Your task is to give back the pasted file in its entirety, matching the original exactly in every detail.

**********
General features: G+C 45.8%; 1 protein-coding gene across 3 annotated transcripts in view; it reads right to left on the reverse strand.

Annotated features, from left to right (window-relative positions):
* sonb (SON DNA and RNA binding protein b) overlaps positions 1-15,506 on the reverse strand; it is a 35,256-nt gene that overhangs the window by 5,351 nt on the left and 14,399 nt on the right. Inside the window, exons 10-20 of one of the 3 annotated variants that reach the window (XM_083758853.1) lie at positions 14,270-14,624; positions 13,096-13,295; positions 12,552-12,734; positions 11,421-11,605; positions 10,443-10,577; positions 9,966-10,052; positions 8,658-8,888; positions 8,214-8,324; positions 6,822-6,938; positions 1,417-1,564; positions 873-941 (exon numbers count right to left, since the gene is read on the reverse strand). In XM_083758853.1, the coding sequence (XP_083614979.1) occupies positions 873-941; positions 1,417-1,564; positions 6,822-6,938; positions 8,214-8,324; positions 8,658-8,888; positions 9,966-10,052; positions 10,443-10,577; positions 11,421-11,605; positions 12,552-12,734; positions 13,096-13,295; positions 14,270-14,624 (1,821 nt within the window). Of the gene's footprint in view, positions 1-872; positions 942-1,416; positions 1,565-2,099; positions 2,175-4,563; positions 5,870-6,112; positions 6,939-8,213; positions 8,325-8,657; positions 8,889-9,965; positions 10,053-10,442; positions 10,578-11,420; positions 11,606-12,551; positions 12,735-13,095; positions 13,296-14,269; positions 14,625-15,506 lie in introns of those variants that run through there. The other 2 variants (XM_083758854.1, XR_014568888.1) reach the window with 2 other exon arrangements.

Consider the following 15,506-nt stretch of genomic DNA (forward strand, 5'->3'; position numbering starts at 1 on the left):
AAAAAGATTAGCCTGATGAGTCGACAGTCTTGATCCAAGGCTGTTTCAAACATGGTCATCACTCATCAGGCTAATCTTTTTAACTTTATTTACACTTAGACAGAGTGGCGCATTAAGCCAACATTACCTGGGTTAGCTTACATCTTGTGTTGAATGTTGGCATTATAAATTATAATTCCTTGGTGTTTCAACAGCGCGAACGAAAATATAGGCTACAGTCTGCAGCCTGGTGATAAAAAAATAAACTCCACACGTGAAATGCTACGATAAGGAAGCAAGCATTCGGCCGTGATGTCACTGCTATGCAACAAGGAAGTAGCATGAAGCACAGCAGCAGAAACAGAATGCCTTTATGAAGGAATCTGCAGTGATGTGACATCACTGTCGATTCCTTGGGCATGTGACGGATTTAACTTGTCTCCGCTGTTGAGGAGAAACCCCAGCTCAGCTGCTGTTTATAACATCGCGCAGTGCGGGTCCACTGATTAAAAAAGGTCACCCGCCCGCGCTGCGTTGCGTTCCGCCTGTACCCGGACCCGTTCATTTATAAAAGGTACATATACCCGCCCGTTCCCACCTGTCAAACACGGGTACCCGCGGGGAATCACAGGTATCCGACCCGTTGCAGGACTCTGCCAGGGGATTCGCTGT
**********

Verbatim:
General features: G+C 45.8%; 1 protein-coding gene across 3 annotated transcripts in view; it reads right to left on the reverse strand.

Annotated features, from left to right (window-relative positions):
* sonb (SON DNA and RNA binding protein b) overlaps positions 1-15,506 on the reverse strand; it is a 35,256-nt gene that overhangs the window by 5,351 nt on the left and 14,399 nt on the right. Inside the window, exons 10-20 of one of the 3 annotated variants that reach the window (XM_083758853.1) lie at positions 14,270-14,624; positions 13,096-13,295; positions 12,552-12,734; positions 11,421-11,605; positions 10,443-10,577; positions 9,966-10,052; positions 8,658-8,888; positions 8,214-8,324; positions 6,822-6,938; positions 1,417-1,564; positions 873-941 (exon numbers count right to left, since the gene is read on the reverse strand). In XM_083758853.1, the coding sequence (XP_083614979.1) occupies positions 873-941; positions 1,417-1,564; positions 6,822-6,938; positions 8,214-8,324; positions 8,658-8,888; positions 9,966-10,052; positions 10,443-10,577; positions 11,421-11,605; positions 12,552-12,734; positions 13,096-13,295; positions 14,270-14,624 (1,821 nt within the window). Of the gene's footprint in view, positions 1-872; positions 942-1,416; positions 1,565-2,099; positions 2,175-4,563; positions 5,870-6,112; positions 6,939-8,213; positions 8,325-8,657; positions 8,889-9,965; positions 10,053-10,442; positions 10,578-11,420; positions 11,606-12,551; positions 12,735-13,095; positions 13,296-14,269; positions 14,625-15,506 lie in introns of those variants that run through there. The other 2 variants (XM_083758854.1, XR_014568888.1) reach the window with 2 other exon arrangements.

Consider the following 15,506-nt stretch of genomic DNA (forward strand, 5'->3'; position numbering starts at 1 on the left):
AAAAAGATTAGCCTGATGAGTCGACAGTCTTGATCCAAGGCTGTTTCAAACATGGTCATCACTCATCAGGCTAATCTTTTTAACTTTATTTACACTTAGACAGAGTGGCGCATTAAGCCAACATTACCTGGGTTAGCTTACATCTTGTGTTGAATGTTGGCATTATAAATTATAATTCCTTGGTGTTTCAACAGCGCGAACGAAAATATAGGCTACAGTCTGCAGCCTGGTGATAAAAAAATAAACTCCACACGTGAAATGCTACGATAAGGAAGCAAGCATTCGGCCGTGATGTCACTGCTATGCAACAAGGAAGTAGCATGAAGCACAGCAGCAGAAACAGAATGCCTTTATGAAGGAATCTGCAGTGATGTGACATCACTGTCGATTCCTTGGGCATGTGACGGATTTAACTTGTCTCCGCTGTTGAGGAGAAACCCCAGCTCAGCTGCTGTTTATAACATCGCGCAGTGCGGGTCCACTGATTAAAAAAGGTCACCCGCCCGCGCTGCGTTGCGTTCCGCCTGTACCCGGACCCGTTCATTTATAAAAGGTACATATACCCGCCCGTTCCCACCTGTCAAACACGGGTACCCGCGGGGAATCACAGGTATCCGACCCGTTGCAGGACTCTGCCAGGGGATTCGCTGT